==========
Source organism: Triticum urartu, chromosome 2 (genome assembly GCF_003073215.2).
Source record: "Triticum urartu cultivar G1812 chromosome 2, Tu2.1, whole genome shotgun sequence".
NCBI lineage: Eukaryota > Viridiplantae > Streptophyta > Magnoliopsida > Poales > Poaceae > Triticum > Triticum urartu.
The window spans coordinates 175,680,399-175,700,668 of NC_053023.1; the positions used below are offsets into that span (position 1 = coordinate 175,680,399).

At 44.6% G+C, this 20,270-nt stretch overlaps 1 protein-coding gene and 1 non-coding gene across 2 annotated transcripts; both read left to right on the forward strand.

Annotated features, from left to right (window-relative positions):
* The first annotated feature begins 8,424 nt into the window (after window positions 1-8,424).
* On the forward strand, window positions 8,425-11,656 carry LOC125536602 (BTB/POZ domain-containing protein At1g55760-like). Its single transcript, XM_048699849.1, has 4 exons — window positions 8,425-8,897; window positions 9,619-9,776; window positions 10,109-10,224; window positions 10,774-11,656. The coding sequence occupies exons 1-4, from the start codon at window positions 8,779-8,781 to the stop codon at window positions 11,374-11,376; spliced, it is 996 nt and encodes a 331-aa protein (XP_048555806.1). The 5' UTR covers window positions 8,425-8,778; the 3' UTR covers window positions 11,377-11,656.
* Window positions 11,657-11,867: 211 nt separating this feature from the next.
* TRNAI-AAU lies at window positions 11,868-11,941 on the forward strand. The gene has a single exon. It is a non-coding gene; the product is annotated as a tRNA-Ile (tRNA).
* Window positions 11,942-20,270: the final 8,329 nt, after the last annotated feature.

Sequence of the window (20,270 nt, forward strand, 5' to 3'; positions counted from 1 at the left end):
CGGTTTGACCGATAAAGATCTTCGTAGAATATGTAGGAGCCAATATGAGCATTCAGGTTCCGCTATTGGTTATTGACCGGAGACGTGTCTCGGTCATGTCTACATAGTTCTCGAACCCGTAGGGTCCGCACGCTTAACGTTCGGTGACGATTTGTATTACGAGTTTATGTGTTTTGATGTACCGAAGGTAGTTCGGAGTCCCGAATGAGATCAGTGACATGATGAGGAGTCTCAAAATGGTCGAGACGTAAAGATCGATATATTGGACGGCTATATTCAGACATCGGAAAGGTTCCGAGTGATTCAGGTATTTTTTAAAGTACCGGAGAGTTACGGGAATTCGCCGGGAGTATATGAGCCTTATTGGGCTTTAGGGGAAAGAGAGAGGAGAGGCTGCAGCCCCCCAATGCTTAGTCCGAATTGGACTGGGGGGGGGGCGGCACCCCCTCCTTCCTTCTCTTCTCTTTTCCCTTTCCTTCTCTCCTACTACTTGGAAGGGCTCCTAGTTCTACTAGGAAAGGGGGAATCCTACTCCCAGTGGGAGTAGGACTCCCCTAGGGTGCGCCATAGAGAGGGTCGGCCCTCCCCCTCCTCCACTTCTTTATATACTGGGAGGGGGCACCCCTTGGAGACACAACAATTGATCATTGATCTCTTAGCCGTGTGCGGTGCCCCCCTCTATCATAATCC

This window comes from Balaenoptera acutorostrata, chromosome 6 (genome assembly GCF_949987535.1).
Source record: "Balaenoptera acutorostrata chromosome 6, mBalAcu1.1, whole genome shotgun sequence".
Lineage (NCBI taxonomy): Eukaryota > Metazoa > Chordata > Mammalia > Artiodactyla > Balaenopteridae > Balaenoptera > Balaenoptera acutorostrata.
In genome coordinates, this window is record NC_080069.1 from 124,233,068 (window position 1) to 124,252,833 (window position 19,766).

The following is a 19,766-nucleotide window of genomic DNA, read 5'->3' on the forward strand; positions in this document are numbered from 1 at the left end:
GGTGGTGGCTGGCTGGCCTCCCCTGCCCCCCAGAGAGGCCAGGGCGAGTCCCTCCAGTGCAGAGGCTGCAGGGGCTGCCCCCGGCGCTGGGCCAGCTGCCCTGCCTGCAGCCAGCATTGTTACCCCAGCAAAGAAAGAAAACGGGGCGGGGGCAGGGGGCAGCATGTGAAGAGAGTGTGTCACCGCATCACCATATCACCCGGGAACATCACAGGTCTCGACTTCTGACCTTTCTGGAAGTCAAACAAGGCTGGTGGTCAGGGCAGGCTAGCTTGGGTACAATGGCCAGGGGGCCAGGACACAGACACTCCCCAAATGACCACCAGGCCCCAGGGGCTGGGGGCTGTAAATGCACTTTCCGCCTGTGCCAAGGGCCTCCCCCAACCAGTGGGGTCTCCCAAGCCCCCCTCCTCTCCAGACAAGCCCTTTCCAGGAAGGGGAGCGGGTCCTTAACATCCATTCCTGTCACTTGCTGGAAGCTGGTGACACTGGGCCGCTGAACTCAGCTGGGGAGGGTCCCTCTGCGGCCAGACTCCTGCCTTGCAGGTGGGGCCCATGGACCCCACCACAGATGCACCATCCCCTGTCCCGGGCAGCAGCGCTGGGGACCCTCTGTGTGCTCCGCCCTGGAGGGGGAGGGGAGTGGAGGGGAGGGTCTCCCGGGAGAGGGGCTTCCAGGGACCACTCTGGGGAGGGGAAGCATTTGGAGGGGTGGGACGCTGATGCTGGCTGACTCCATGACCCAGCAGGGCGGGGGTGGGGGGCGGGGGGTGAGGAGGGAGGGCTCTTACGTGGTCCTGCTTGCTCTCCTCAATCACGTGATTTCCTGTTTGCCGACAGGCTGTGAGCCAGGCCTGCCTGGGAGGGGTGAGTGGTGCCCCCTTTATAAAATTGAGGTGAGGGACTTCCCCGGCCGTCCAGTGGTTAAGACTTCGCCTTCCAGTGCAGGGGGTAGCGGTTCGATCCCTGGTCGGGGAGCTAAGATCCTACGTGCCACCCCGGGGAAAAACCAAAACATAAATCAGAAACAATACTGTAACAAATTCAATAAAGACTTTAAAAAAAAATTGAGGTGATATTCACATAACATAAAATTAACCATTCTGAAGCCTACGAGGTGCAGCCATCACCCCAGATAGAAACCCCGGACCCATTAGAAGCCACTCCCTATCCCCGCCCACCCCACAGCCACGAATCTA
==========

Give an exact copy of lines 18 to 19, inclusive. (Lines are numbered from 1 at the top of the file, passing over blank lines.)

The following is a 19,766-nucleotide window of genomic DNA, read 5'->3' on the forward strand; positions in this document are numbered from 1 at the left end:
GGTGGTGGCTGGCTGGCCTCCCCTGCCCCCCAGAGAGGCCAGGGCGAGTCCCTCCAGTGCAGAGGCTGCAGGGGCTGCCCCCGGCGCTGGGCCAGCTGCCCTGCCTGCAGCCAGCATTGTTACCCCAGCAAAGAAAGAAAACGGGGCGGGGGCAGGGGGCAGCATGTGAAGAGAGTGTGTCACCGCATCACCATATCACCCGGGAACATCACAGGTCTCGACTTCTGACCTTTCTGGAAGTCAAACAAGGCTGGTGGTCAGGGCAGGCTAGCTTGGGTACAATGGCCAGGGGGCCAGGACACAGACACTCCCCAAATGACCACCAGGCCCCAGGGGCTGGGGGCTGTAAATGCACTTTCCGCCTGTGCCAAGGGCCTCCCCCAACCAGTGGGGTCTCCCAAGCCCCCCTCCTCTCCAGACAAGCCCTTTCCAGGAAGGGGAGCGGGTCCTTAACATCCATTCCTGTCACTTGCTGGAAGCTGGTGACACTGGGCCGCTGAACTCAGCTGGGGAGGGTCCCTCTGCGGCCAGACTCCTGCCTTGCAGGTGGGGCCCATGGACCCCACCACAGATGCACCATCCCCTGTCCCGGGCAGCAGCGCTGGGGACCCTCTGTGTGCTCCGCCCTGGAGGGGGAGGGGAGTGGAGGGGAGGGTCTCCCGGGAGAGGGGCTTCCAGGGACCACTCTGGGGAGGGGAAGCATTTGGAGGGGTGGGACGCTGATGCTGGCTGACTCCATGACCCAGCAGGGCGGGGGTGGGGGGCGGGGGGTGAGGAGGGAGGGCTCTTACGTGGTCCTGCTTGCTCTCCTCAATCACGTGATTTCCTGTTTGCCGACAGGCTGTGAGCCAGGCCTGCCTGGGAGGGGTGAGTGGTGCCCCCTTTATAAAATTGAGGTGAGGGACTTCCCCGGCCGTCCAGTGGTTAAGACTTCGCCTTCCAGTGCAGGGGGTAGCGGTTCGATCCCTGGTCGGGGAGCTAAGATCCTACGTGCCACCCCGGGGAAAAACCAAAACATAAATCAGAAACAATACTGTAACAAATTCAATAAAGACTTTAAAAAAAAATTGAGGTGATATTCACATAACATAAAATTAACCATTCTGAAGCCTACGAGGTGCAGCCATCACCCCAGATAGAAACCCCGGACCCATTAGAAGCCACTCCCTATCCCCGCCCACCCCACAGCCACGAATCTA